A rectangle is a special kind of parallelogram, where all the angles are right angles. We have proven one property of a rectangle earlier - in a rectangle, the diagonals are equal.

Here, we will prove the converse: if a parallelogram has equal diagonals, it is a rectangle.

ABCD is a parallelogram with equal diagonals, AC=BD. Show that ABCD is a rectangle.

## Problem

## Strategy

As this is a converse theorem to the one we already proved, we will follow the strategy we often used for converse theorems - look at the way we proved the original theorem, and substitute what we needed to prove there with what was given there.

So, in the original theorem, we had shown that triangles ΔBAD and ΔCDA are congruent, using the fact that in a rectangle, m∠BAD = m∠CDA=90°. Once we had our congruent triangles, we got that the diagonals are equal, AC = BD, as corresponding parts in congruent triangles. Here, we will use the fact that we know that the diagonals are equal, AC = BD (given), to show that ΔBAD and ΔCDA are congruent. And from that , we will get that m∠BAD = m∠CDA=90°, as corresponding parts in congruent triangles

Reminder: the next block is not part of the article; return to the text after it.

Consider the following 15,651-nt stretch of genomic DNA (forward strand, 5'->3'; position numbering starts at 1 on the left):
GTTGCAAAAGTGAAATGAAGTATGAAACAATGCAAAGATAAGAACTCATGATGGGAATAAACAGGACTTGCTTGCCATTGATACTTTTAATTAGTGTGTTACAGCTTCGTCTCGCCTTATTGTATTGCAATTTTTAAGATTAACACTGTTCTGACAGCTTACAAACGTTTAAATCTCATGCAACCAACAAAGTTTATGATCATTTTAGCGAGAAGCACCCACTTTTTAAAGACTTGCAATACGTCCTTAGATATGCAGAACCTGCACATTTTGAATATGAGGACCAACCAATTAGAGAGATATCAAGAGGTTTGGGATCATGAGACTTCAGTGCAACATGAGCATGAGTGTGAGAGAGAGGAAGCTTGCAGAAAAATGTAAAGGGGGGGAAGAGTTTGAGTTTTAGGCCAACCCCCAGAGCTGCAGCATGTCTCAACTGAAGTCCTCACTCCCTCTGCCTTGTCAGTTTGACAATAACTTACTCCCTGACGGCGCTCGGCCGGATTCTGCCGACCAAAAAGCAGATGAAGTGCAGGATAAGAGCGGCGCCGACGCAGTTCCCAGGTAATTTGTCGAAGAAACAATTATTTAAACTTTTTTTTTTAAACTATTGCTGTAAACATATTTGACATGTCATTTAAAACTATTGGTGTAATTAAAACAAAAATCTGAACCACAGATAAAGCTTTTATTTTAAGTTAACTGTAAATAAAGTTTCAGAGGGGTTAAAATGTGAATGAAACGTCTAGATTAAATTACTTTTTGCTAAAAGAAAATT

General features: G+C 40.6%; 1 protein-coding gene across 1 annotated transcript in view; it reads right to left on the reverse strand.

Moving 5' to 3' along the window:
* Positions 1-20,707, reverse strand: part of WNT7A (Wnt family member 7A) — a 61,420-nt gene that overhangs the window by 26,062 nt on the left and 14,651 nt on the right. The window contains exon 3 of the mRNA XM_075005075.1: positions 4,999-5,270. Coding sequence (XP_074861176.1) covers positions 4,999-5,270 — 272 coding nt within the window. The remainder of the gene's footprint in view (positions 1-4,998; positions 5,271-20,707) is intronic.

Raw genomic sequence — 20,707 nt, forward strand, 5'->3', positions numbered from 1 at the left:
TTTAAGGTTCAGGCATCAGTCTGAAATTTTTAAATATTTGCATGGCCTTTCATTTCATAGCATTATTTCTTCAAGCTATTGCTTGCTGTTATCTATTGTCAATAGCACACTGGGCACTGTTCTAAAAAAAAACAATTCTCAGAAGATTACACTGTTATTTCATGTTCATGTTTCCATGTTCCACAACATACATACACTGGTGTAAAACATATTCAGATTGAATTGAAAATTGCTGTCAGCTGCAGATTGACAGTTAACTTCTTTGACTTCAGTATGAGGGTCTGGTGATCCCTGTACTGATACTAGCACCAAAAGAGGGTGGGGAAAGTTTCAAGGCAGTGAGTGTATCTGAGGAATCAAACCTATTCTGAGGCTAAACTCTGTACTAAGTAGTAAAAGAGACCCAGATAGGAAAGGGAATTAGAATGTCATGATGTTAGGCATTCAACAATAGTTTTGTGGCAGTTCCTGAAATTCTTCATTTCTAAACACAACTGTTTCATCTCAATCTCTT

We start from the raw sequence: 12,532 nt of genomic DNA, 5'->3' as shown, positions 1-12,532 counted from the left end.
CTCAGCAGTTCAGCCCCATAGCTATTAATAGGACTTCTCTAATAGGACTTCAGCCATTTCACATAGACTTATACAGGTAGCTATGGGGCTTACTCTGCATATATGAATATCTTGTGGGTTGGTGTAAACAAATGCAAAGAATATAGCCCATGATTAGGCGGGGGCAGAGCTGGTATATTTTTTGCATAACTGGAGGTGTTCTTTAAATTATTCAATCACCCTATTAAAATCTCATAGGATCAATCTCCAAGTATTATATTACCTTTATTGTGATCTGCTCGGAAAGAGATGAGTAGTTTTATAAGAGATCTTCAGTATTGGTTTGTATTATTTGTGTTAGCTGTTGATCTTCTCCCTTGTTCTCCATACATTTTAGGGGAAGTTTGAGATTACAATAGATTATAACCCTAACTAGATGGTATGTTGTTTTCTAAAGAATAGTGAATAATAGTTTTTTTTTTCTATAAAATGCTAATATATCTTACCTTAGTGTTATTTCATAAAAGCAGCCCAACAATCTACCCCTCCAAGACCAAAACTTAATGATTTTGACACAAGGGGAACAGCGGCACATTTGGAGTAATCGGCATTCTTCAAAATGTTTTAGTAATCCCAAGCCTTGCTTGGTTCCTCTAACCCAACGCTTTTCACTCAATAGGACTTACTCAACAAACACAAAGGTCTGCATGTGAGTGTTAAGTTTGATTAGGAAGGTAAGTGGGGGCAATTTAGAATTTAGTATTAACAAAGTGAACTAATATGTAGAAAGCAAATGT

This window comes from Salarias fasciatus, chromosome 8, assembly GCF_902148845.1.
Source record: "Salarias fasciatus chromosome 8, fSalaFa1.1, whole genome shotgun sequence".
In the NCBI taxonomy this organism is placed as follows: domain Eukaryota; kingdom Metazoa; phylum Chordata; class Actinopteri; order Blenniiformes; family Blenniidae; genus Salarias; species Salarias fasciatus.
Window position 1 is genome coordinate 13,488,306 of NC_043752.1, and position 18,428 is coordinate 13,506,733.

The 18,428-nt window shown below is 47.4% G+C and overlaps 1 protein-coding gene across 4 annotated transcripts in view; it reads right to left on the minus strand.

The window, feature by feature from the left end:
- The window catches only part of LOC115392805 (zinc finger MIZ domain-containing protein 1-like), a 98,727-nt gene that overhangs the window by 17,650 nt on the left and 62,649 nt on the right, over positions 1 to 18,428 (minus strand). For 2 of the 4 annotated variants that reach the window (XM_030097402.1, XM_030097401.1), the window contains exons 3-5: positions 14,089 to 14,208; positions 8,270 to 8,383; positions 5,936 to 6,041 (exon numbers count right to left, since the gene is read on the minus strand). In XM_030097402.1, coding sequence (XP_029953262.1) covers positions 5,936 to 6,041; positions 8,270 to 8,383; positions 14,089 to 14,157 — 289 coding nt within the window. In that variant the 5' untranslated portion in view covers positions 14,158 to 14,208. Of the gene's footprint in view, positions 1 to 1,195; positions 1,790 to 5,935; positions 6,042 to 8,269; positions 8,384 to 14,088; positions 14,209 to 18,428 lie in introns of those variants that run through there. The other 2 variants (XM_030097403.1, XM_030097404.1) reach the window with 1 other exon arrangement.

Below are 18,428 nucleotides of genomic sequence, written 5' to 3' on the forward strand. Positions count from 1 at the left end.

## Proof

(1) AD= AD //common side

(2) ABCD is a parallelogram //given

(3) AB= CD // (2), Opposite sides in a parallelogram are equal

(4) AC = BD //Given, diagonals are equal

(5) ΔBAD ≅ ΔCDA // Side-Side-Side postulate.

(6) ∠BAD ≅ ∠CDA // Corresponding angles in congruent triangles (CPCTC)

(7) m∠BAD = m∠CDA //(6) definition of congruent angles

(8) m∠BAD + m∠CDA =180° //(2), consecutive angles of a parallelogram are supplementary

(9) 2m∠BAD = 180° //(7), (8), substitution

(10) m∠BAD = m∠CDA = 90° //(7), (9)

(11) ABCD is a rectangle //(10), (2) defintion of a rectangle